Chicago ward remap: Why not the 1st?
Ald. Proco Joe Moreno (1st) at Oct. 10 police station house rally
By Greg Nagel and Neal McKnight
The East Village Association Board recently agreed unanimously to issue a letter to Mayor Rahm Emanuel, Ald. Richard Mell (who is leading the aldermanic remapping process), Ald. Proco Joe Moreno (1st), Ald. Scott Waguespack (32nd) and Ald. Walter Burnett (27th) formally requesting that the East Village be mapped entirely within the 32nd Ward. Adding urgency to the decision were recent comments from Ald. Moreno that his ward was moving west and the rapidly approaching ward remap deadline.
Currently East Village is mostly within the 1st Ward, but is also in the 32nd and 27th. Being in three wards is obviously inefficient and the board believed that our organization’s voice should be heard on the remap issue.
Over many years EVA has worked with Ald. Waguespack on various issues. We find that we share a very similar vision for our neighborhood. Furthermore, we appreciate his published development protocols and transparent process. We also believe that our best opportunity to be included in a single ward would come from being included in the 32nd Ward.
Many of us, and our friends and neighbors, voted for Ald. Moreno. However, his recent decisions called into question his commitment to and his vision for the East Village community. When Ald. Moreno was elected, we were excited to have another alderman that pledged to really listen to us and work with the community in a transparent fashion. However, our recent experience with Ald. Moreno has been disappointing.
Specific recent issues include:
Ald. Moreno agreed to rezone a property on the Polish Triangle to allow a pawn shop.
Ald. Moreno sponsored the legislation to lift the liquor moratorium so that CVS at the Division and Ashland can sell liquor. We believe liquor sales on the Polish Triangle will lead to an increase in crime and vagrancy. The granting of a license to CVS discourages locally owned businesses.
Ald. Moreno ignored the requests of several community groups when making this decision. He sponsored the legislation and failed to communicate the decision to the interested groups.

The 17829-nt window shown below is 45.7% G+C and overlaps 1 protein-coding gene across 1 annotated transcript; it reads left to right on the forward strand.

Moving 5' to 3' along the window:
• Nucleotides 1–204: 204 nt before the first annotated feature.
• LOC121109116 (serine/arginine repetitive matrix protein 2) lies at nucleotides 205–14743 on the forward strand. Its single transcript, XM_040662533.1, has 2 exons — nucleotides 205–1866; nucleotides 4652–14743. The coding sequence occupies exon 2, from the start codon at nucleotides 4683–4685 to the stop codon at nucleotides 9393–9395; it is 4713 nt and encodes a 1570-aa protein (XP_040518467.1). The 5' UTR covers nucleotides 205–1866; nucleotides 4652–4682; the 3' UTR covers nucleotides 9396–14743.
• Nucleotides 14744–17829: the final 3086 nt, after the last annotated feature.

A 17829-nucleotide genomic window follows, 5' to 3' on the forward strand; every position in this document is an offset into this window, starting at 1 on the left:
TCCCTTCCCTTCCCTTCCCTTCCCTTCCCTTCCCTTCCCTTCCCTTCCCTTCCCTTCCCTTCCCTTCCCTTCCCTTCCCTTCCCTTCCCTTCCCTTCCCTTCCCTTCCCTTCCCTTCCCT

Ald. Moreno also sponsored legislation to lift the liquor moratorium on Damen between Augusta and Division. The East Village Association voted against lifting this moratorium in a 2008 membership vote. The moratorium protects our community from increased crime and vagrancy.
Ald. Moreno pledged to confer with EVA when making these decisions. He made several promises to various EVA board members that he would not lift this moratorium without EVA support. But in fact he emailed EVA's president less than 24 hours prior to introducing the legislation to lift the moratorium.
Ald. Moreno voted for the budget that eliminated the 13th District Police Station. The East Village formerly went on record opposing the closing of this station, and at an October public rally at the 13th District Ald. Moreno publicly stated he was opposed to the closing of the station.
Yet Ald. Moreno failed to include preserving the 13th District in a joint letter to the mayor signed by him and 27 other aldermen.
There are additional policy and process concerns regarding the demolition of historic buildings, development on Chicago Avenue and 1601 W. Division that preceded these concerns.
In the event that all or a portion of East Village is included in the new 1st Ward, we encourage Ald. Moreno to be more transparent in his decision making and to respect the East Village Association as a partner in community planning and development. The ward remap is an opportunity for all concerned to re-evaluate and recommit to an open and productive relationship.
Finally, we owe our membership a disclosure of the decisions that are made and the reasons for these decisions, even if that creates tension.
The EVA bylaws grant the authority to make decisions at the executive level, the board level or the membership level. Over a two-year term as EVA president Greg Nagel has not made a unilateral decision, but time-sensitive issues are presented to the board.
With reports that the 1st and the 32nd ward boundaries were in flux, the remap emerged as such an issue. Directors were polled by e-mail Nov. 17 on their position, and reviewed the letter before it was issued about 36 hours later.
Not everyone will agree with the decision to issue the letter. However, time was of the essence, and we hope posts on the subject have kept the process transparent.